How to Use Newsletters to Bring in New Business

I was asked by a member of my insurance newsletters service last week about the best way to use newsletters to bring in new business.

Here's what I will tell him. Of course, this applies to any business – not just insurance.

Why Newsletters Work to Bring in New Business

Newsletters are most famously used to keep in contact with past clients. That remains an important role.

Less well understood is why they work to bring in new business.

Newsletters' success is down to two factors: platform and relationship building.

Success in business these days is more about being perceived as a trusted expert rather than a salesman. People are jaded with the old model of cold calls, persuasive closing techniques and the general push push push of the old style of sales.

It's much better to be seen as an expert in what you sell. Instead of just being someone who sells stuff, you are instead is a trusted adviser.

Most of your competitors haven't grasped this yet, so it puts you ahead of them all.

After all, who would you rather do business with: a salesman or an expert?

Newsletters act as a platform to prove your expertise because they allow you to write about what you know – to serve your readers by sharing your expertise.

On top of that, newsletters build a relationship with your prospects over time. And, as you know, relationships are at the core of most business transactions – especially in tough economic times. People want to do business with people they know. It's safer and more rewarding that way.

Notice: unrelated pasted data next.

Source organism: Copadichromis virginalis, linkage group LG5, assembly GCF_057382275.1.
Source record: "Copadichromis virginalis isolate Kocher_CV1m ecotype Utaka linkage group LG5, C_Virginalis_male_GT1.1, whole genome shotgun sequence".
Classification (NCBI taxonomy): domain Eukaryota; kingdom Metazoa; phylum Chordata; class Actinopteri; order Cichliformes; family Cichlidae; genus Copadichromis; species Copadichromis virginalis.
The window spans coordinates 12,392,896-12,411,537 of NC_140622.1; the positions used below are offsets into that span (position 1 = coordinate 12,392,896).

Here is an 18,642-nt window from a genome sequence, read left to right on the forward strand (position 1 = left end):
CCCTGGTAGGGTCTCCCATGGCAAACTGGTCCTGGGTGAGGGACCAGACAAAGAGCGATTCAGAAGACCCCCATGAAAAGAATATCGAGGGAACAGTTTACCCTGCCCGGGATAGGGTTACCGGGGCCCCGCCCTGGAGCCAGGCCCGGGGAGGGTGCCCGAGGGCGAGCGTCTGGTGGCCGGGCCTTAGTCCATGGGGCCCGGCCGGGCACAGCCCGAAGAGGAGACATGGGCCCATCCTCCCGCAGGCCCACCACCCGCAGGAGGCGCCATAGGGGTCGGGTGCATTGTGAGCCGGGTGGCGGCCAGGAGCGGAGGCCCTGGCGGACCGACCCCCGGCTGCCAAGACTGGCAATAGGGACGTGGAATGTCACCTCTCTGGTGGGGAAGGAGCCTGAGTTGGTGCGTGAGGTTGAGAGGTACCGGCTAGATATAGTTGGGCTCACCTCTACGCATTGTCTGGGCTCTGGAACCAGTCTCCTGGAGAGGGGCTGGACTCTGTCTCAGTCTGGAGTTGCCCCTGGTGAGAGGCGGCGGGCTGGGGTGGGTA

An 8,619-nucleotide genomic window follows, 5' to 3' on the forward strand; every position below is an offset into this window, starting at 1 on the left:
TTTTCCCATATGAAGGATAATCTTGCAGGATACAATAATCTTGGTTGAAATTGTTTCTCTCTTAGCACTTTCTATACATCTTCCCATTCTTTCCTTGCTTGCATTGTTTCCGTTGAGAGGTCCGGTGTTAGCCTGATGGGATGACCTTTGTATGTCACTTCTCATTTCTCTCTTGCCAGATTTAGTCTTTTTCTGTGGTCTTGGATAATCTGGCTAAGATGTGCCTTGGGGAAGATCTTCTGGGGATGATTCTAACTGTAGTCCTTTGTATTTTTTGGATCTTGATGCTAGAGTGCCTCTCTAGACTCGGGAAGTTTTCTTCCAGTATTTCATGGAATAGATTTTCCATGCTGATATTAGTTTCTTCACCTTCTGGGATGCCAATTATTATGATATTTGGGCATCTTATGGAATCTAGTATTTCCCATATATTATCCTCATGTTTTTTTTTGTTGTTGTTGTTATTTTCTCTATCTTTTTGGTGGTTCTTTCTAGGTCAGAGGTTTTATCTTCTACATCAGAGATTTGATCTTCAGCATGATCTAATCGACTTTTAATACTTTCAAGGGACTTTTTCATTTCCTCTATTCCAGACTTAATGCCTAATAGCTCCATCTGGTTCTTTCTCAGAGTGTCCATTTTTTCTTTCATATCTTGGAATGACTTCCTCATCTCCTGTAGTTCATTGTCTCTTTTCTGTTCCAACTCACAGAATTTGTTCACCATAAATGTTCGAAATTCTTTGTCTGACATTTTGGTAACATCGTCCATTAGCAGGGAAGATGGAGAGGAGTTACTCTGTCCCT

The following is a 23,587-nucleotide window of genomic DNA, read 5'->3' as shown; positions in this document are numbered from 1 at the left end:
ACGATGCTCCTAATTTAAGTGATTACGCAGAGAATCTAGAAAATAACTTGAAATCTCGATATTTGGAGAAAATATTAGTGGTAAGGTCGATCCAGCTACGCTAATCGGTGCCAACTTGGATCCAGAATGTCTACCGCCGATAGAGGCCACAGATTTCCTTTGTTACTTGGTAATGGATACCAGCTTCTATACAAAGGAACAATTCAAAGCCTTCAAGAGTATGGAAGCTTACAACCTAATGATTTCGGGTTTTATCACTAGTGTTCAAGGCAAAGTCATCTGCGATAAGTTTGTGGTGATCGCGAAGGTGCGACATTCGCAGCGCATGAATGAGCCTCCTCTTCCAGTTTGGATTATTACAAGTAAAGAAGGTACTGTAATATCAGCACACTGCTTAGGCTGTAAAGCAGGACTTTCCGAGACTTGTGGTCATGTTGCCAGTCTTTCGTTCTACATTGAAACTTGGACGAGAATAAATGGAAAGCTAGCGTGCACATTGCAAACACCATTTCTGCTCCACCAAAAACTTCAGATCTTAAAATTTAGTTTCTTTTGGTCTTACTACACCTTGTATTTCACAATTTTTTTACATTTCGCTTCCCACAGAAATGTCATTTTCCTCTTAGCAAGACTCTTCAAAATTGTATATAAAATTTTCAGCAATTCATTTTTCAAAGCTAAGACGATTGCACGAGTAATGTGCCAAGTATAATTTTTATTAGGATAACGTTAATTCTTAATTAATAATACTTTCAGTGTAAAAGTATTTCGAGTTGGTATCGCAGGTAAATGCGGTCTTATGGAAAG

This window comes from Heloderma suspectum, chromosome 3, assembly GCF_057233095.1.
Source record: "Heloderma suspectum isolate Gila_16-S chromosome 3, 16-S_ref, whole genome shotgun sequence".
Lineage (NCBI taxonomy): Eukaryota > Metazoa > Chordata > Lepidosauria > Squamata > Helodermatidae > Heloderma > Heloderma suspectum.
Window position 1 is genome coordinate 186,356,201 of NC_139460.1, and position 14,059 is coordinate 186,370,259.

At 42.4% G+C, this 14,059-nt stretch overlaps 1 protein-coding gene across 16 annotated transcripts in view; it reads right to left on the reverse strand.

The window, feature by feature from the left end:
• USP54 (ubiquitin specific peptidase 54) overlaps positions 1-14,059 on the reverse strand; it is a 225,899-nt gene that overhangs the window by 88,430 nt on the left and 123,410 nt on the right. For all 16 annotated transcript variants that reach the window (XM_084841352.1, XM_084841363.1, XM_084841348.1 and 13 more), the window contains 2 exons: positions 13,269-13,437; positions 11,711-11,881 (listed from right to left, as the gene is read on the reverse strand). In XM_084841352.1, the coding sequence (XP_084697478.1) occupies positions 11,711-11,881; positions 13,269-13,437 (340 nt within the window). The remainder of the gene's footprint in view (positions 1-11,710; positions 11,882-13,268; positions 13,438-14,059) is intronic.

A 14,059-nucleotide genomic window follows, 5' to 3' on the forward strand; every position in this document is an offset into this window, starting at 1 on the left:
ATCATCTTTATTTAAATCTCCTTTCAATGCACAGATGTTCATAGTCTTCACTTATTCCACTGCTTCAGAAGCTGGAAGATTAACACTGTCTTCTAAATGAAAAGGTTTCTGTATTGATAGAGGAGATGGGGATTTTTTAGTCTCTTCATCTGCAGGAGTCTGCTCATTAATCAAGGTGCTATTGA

By providing them useful information as a trusted adviser, you are growing a relationship of trust. That relationship will pay off when the client is ready to buy.

Finding New Prospects

So, what you are doing with your newsletter is using it to build relationships with prospects by using it as a platform to distinguish yourself as a trusted expert.

As there is a cost involved to producing and sending newsletters, it's important to make sure you go where the customers are and make sure your newsletter meets their needs.

It's wise therefore to make a profile of your ideal customer: Where do they live? What do they read? Where do they hang out? Who do they do business with? What are they wanting? How can I serve them? What issue (about what I offer) keeps them up at night – with either excitement or fear?

When you have done that you are better positioned to know what to write about and how you can best serve them with your newsletter. You will also be a better position to make them aware of you (and your newsletter) in the first place.

The bottom line is this: you need to be where customers are with information that answers the questions and concerns in their heads.

Bringing Prospects into Your Realm

It is seldom cost effective to mail your newsletter right away to prospects – either by direct mail or by a door-drop. (The exception to this might be a real estate agent or local merchant who is using newsletter to farm a very small neighborhood – after all, he knows where is prospects are!)

A better way is to give prospects a reason to raise their hands – a reason to say "OK, I'm open to what you offer. I might even buy one day!"

By doing that, you'll be using your newsletter budget effectively – marketing to those who want to hear from you.